Soon after, Jesse found himself driving for Doyle Lawson & Quicksilver. Josh was initially skeptical when Jesse tried to tell him about the guitar.
“You’ve got to understand, we get this all the time. Frankly most people don’t have the ear to tell if something’s good or not. Every week there’s somebody else who wants us to play their guitar, and most of the time it just sounds like a cardboard box. So this kind of thing just goes in one ear and out the other.”
– Josh Swift
Regardless, Josh agreed to have a look. Jesse took the D32 out of its case and handed it to Josh. Josh strummed a chord, let it ring, and asked “How much?”
“It’s not for sale,” was Jesse’s response.
Josh told Jesse that if he would ever be willing to part with it to let him know. Sure enough, the day finally came when Jesse accepted Josh’s offer to pay twice his asking price.
“I’ve played everything, you know, and hands down this was the best guitar I had ever heard.”
– Josh Swift
A year later in the studio, when Doyle Lawson & Quicksilver began working on Burden Bearer, Josh pulled out his new Stonebridge D32. He handed it to Dustin Pyrtle to try it out. All it took was one strum and as it rang out he asked “How much?”
“It’s not for sale,” said Josh. So he called Todd Allison (Stonebridge/Furch sales rep) to see what might be available for Dustin.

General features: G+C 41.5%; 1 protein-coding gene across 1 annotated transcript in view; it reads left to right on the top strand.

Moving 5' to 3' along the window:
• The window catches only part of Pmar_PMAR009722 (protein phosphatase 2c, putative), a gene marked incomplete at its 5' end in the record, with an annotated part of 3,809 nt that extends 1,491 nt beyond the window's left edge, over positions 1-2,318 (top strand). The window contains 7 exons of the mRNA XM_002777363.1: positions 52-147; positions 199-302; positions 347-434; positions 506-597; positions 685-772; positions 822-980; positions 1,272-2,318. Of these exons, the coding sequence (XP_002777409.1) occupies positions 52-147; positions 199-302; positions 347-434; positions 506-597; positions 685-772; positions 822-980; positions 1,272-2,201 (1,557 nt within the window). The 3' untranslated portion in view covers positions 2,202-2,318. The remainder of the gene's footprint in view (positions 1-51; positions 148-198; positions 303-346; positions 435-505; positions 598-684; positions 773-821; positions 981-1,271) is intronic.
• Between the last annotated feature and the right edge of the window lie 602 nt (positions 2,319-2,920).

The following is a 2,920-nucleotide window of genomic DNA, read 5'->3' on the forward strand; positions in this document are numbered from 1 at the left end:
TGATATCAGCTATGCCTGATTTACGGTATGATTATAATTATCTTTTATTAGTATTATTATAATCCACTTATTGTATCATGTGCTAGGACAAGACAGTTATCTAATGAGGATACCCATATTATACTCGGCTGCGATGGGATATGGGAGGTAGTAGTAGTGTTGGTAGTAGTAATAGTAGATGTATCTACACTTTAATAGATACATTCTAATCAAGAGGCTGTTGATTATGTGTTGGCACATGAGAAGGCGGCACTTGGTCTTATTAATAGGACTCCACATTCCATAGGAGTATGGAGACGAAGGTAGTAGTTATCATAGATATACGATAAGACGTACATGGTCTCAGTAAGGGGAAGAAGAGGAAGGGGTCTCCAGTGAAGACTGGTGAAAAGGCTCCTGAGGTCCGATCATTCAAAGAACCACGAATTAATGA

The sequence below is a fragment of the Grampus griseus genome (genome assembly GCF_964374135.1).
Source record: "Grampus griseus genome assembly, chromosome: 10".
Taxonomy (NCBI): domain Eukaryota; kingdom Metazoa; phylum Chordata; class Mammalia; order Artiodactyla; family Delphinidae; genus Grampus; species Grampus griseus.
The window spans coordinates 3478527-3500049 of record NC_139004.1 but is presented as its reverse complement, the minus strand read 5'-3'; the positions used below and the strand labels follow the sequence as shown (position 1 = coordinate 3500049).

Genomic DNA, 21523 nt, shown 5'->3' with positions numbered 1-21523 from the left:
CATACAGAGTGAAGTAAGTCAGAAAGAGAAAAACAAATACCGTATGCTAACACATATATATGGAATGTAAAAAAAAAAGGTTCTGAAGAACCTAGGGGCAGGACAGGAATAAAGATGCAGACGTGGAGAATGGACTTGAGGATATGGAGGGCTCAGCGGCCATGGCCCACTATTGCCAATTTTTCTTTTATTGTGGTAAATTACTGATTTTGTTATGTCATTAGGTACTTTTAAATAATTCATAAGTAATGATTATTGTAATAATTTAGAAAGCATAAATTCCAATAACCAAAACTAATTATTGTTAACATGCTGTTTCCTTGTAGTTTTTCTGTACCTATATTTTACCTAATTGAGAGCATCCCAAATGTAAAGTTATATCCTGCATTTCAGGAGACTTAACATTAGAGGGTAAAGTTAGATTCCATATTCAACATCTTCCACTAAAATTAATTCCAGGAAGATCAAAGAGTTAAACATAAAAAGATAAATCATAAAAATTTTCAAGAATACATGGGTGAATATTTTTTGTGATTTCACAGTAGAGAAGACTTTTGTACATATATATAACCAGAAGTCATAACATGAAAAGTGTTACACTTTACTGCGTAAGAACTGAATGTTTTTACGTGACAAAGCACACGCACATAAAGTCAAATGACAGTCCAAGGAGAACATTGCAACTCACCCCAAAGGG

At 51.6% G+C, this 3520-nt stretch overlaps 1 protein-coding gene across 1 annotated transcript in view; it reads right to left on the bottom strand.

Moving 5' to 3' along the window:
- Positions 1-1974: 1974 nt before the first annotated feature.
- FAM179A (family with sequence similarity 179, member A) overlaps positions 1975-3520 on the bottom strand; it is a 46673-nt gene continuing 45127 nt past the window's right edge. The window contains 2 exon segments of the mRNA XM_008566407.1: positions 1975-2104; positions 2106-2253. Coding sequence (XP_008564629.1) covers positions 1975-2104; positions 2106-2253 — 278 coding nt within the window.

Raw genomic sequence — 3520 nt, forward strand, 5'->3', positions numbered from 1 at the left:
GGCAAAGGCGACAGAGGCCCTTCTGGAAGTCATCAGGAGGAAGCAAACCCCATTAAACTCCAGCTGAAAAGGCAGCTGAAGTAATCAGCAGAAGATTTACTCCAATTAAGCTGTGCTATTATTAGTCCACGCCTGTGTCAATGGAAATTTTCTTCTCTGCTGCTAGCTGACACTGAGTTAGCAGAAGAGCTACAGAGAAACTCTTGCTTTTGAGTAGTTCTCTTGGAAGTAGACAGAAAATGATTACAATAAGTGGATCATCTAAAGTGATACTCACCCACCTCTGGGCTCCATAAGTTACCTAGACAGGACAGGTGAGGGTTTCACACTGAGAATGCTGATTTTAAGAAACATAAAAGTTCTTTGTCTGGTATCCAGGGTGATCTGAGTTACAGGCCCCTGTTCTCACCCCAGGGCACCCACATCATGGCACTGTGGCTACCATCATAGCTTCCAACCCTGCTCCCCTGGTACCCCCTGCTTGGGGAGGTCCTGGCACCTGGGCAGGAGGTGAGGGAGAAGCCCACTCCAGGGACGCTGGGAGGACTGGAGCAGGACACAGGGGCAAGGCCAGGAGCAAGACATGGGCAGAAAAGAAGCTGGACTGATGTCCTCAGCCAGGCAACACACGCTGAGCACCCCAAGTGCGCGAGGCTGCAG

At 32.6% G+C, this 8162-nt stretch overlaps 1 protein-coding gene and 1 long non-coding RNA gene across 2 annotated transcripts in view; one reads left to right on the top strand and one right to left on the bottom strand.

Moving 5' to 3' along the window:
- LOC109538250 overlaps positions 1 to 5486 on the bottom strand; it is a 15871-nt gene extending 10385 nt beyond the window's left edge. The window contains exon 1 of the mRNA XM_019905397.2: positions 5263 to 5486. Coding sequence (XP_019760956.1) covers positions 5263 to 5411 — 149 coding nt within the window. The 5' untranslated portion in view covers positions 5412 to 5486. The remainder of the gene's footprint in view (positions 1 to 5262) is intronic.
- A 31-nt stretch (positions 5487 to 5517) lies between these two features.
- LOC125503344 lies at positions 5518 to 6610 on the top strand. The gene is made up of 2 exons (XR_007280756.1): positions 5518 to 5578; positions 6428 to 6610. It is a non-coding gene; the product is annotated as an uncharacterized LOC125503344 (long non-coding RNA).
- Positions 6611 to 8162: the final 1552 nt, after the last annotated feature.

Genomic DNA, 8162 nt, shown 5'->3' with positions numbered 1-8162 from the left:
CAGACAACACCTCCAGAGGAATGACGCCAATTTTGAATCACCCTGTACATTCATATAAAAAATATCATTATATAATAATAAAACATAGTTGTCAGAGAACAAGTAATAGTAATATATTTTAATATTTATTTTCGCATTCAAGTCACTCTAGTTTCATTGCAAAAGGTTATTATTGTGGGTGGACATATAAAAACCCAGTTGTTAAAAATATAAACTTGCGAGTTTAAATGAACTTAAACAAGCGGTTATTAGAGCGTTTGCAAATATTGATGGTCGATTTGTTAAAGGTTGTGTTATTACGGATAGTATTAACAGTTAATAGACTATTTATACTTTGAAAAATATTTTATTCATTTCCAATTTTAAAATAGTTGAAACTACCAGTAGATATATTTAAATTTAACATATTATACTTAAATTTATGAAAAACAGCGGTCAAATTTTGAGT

“I thought, ‘not all Stonebridges will sound as good this one’. But Todd was very confident in the consistency of Stonebridge/Furch Guitars and pointed us to a shop in Nashville where they had 20 of them and said we should go play them all. That morning, Dustin sold his Martin and bought a D33 and placed an order for an additional custom D32.”
– Josh Swift
Back in the studio, armed with Josh’s D32 and Dustin’s D33 they begin working on the Burden Bearer album. Here’s what Josh Swift had to say about using Furch guitars in the studio:
“These guitars are an absolute dream for an engineer. For the first time ever, I feel like I’m getting exactly what I want in guitar tone. I’ve recorded every guitar brand you can think of, and nothing out there can touch the power, balance, and sustain of a Furch guitar. I’m not even a guitar player, and I had to own one. I used to have to sweep this frequency and that frequency out of the acoustic to get it right. Now, I add some light compression, and simply turn it up. Just like I tell my friends, there is absolutely NO WAY I could not own one of these guitars. Nothing compares…NOTHING…”
– Josh Swift
Josh’s enthusiasm for Stonebridge/Furch Guitars has made waves around him. In fact, nine of his friends and acquaintances have become owners themselves. Most notably, Josh’s dad who had been playing the same vintage Martin for 30 years, traded in his guitar for a Stonebridge.
“It’s just getting started. The bluegrass community are people who are married to tradition, so it’s hard for a new brand to get traction. But the community also has an ear for quality. Stonebridge/Furch is building momentum and it’s just going to keep growing.”
– Josh Swift
Thanks Josh Swift and Jesse Lunsford for talking to me.